Tokyo (1923 onwards) Westernisation after the earthquake
Following the Great Kanto Earthquake in 1923, reconstruction of Tokyo was heavily influenced by foreign culture and ideologies such as high modernism, expressionism and progressivism. The disaster had struck the center of Westernisation in Japan.
The government had viewed the destruction of Tokyo as an opportunity to a build new modernistic city that rivals metropolises of the West. Even before the earthquake, the city was of poor living conditions. People lived in overcrowded, unplanned spaces of poor sanitation, and there were a lack of adequate public transport and green space. Influenced by foreign city planning ideas such as Tony Garnier’s Industrial City and Camillo Sitte’s aesthetic emphasis on urban spaces, city planners of envisioned a new Tokyo rid of slums and rich in state facilities.
Tokyo’s urban plan started with creating a pleasant environment for its residents, such as building more parks, better public facilities, paving roads and creating wider streets. Trees were planted everywhere and parks would provide sports and recreation facilities and community gardens for Tokyo’s residents. The importance of city planning and open spaces would be further elaborated in the following blog posts.
Besides brand new city planning and land readjustments plans, architecture also took to a Western approach. As with many aspects of Tokyo’s reconstruction, buildings were built according to foreign standards. After the earthquake, the government subsequently issued a decree that all public buildings to be built in reinforced concrete. Overnight, the city was transformed from low-rise timber to concrete blocks. For example, hospitals were built as compact multi-storied buildings using a reinforced concrete structure to withstand future fire and earthquakes. Elevators were also installed.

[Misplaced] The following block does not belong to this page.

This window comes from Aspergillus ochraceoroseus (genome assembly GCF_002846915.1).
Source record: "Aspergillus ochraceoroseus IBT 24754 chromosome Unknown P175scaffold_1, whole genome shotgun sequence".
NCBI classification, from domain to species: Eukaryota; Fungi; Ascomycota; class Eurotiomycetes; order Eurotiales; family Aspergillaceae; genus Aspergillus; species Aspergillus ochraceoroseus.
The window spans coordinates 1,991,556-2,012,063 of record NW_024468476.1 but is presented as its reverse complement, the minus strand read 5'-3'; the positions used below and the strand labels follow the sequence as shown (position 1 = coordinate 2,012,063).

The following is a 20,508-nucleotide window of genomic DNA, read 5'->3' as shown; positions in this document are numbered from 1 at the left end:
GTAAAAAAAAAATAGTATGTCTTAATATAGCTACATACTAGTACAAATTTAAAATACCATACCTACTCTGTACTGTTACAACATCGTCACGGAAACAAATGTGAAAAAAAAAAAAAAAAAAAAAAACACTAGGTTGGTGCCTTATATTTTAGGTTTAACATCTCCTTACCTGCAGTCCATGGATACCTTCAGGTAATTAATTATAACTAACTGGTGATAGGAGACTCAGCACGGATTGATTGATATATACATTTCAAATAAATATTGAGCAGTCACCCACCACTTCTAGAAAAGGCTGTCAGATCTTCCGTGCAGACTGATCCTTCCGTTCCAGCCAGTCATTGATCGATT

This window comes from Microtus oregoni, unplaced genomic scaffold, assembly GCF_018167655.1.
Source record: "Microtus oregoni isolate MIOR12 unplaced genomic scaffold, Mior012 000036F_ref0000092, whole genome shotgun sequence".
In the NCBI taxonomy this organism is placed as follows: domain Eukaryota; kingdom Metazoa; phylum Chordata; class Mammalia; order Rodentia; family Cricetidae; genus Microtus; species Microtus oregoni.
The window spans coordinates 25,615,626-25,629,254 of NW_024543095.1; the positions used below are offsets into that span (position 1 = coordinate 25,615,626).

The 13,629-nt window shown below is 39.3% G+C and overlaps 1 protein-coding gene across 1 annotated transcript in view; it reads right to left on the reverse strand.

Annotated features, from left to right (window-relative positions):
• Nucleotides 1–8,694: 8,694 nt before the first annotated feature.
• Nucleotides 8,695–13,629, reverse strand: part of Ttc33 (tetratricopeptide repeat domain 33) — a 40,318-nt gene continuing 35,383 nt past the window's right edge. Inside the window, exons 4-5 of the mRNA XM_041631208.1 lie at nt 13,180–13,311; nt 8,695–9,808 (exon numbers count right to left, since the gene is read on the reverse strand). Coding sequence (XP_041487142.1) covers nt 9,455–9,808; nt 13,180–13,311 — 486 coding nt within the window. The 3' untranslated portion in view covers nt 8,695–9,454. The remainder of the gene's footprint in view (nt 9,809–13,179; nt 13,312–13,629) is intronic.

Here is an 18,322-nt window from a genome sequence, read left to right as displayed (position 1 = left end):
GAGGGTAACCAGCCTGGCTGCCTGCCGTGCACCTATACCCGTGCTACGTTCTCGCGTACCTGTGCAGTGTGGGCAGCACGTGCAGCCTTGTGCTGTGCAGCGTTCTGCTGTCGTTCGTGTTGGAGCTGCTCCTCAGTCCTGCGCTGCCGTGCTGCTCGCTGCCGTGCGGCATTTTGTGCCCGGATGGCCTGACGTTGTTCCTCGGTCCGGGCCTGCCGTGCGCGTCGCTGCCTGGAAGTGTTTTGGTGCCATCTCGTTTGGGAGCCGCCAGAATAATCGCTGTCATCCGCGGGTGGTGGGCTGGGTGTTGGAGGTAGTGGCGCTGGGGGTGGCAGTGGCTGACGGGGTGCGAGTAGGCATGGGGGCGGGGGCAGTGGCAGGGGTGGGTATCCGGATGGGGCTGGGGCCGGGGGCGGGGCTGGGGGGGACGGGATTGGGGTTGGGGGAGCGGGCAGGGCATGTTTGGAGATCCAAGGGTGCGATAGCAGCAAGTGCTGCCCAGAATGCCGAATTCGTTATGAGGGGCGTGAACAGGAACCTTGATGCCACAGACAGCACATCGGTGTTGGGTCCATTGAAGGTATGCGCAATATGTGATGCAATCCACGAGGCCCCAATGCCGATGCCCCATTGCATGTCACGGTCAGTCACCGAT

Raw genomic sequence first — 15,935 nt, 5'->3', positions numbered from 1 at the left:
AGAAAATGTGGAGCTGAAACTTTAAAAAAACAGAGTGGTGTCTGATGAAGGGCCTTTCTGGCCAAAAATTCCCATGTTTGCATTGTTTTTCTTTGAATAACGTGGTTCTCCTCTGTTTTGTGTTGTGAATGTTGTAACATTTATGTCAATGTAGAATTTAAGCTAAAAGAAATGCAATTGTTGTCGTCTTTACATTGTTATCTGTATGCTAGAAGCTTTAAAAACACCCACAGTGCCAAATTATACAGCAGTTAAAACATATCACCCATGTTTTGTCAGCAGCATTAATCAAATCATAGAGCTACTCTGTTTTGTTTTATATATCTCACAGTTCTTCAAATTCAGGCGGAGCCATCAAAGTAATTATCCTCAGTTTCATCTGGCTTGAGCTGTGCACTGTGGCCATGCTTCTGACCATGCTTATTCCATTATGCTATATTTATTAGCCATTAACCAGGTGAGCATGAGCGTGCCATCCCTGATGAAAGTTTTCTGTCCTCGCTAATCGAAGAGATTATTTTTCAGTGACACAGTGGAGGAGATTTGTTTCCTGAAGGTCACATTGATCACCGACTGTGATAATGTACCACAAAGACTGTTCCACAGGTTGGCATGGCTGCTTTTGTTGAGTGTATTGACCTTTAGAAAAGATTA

Ideas of modernity and the contemporary were also reflected in architectural forms. There was an obsession for soaring towers during the period after the earthquake. Buildings were erected to reach new heights. This trend was also shown in the competition to build a new earthquake memorial hall in 1924, where most architecture entries featured vertical obelisks, arches and columns. The winning entry was a steel reinforced semicircular building with a projecting columnar tower in the center. (Figure 1) Western elements were gradually adopted into Japanese architecture.
Figure 1: Maeda’s winning entry for the earthquake memorial hall
While residents embraced the idea of a more livable city, there was still much opposition as it meant losing private property to make way. Most people wished to return to their normal lives before the earthquake instead of having to adjust to a new metropolis. Furthermore, there was criticism towards Westernisation of architecture. Some argued that architects blindly imitated Western architecture. For example, the earthquake memorial hall failed to take into account the religious values of victims and adopt any of Japan’s unique spiritual culture. Instead, it was just another Western inspired tall tower.
The hope to contract a new capital was too idealistic. The government simply did not have enough political or economical power to override property rights and constitutional structures to construct the futuristic metropolis they envisioned. However, Tokyo was still able to process much in its urbanisation and architecture forms, and residents became more accepting and open to foreign ideas, paving the way for further modernisation.
Schencking J. Charles, The Great Kanto Earthquake and the Chimera of National Reconstruction in Japan. New York: Columbia University Press, 2013.
Weisenfeld S. Gennifer, Imagining Disaster: Tokyo and the Visual Culture of Japan’s Great Earthquake of 1923, University of California Press,2012